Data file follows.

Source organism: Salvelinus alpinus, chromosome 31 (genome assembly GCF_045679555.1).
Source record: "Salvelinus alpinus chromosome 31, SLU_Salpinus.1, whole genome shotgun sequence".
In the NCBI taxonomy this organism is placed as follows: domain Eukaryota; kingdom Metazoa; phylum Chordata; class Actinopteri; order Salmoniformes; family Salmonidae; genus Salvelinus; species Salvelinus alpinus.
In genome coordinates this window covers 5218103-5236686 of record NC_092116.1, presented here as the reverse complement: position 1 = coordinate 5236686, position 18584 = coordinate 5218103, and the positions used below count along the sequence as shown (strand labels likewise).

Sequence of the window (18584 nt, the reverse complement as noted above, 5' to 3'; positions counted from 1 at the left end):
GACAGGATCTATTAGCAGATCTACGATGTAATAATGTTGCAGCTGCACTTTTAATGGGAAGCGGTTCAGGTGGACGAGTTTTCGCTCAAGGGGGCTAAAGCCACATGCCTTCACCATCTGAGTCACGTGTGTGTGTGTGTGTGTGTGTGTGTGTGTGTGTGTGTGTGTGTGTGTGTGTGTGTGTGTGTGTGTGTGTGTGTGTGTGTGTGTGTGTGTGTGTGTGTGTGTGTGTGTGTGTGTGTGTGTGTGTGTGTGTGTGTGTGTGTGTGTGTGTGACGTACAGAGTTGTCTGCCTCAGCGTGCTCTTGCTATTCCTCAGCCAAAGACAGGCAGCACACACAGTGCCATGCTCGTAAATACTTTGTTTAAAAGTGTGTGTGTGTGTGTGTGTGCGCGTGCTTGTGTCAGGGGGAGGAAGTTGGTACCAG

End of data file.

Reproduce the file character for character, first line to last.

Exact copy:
Source organism: Salvelinus alpinus, chromosome 31 (genome assembly GCF_045679555.1).
Source record: "Salvelinus alpinus chromosome 31, SLU_Salpinus.1, whole genome shotgun sequence".
In the NCBI taxonomy this organism is placed as follows: domain Eukaryota; kingdom Metazoa; phylum Chordata; class Actinopteri; order Salmoniformes; family Salmonidae; genus Salvelinus; species Salvelinus alpinus.
In genome coordinates this window covers 5218103-5236686 of record NC_092116.1, presented here as the reverse complement: position 1 = coordinate 5236686, position 18584 = coordinate 5218103, and the positions used below count along the sequence as shown (strand labels likewise).

Sequence of the window (18584 nt, the reverse complement as noted above, 5' to 3'; positions counted from 1 at the left end):
GACAGGATCTATTAGCAGATCTACGATGTAATAATGTTGCAGCTGCACTTTTAATGGGAAGCGGTTCAGGTGGACGAGTTTTCGCTCAAGGGGGCTAAAGCCACATGCCTTCACCATCTGAGTCACGTGTGTGTGTGTGTGTGTGTGTGTGTGTGTGTGTGTGTGTGTGTGTGTGTGTGTGTGTGTGTGTGTGTGTGTGTGTGTGTGTGTGTGTGTGTGTGTGTGTGTGTGTGTGTGTGTGTGTGTGTGTGTGTGTGTGTGTGTGTGTGTGTGTGACGTACAGAGTTGTCTGCCTCAGCGTGCTCTTGCTATTCCTCAGCCAAAGACAGGCAGCACACACAGTGCCATGCTCGTAAATACTTTGTTTAAAAGTGTGTGTGTGTGTGTGTGTGCGCGTGCTTGTGTCAGGGGGAGGAAGTTGGTACCAG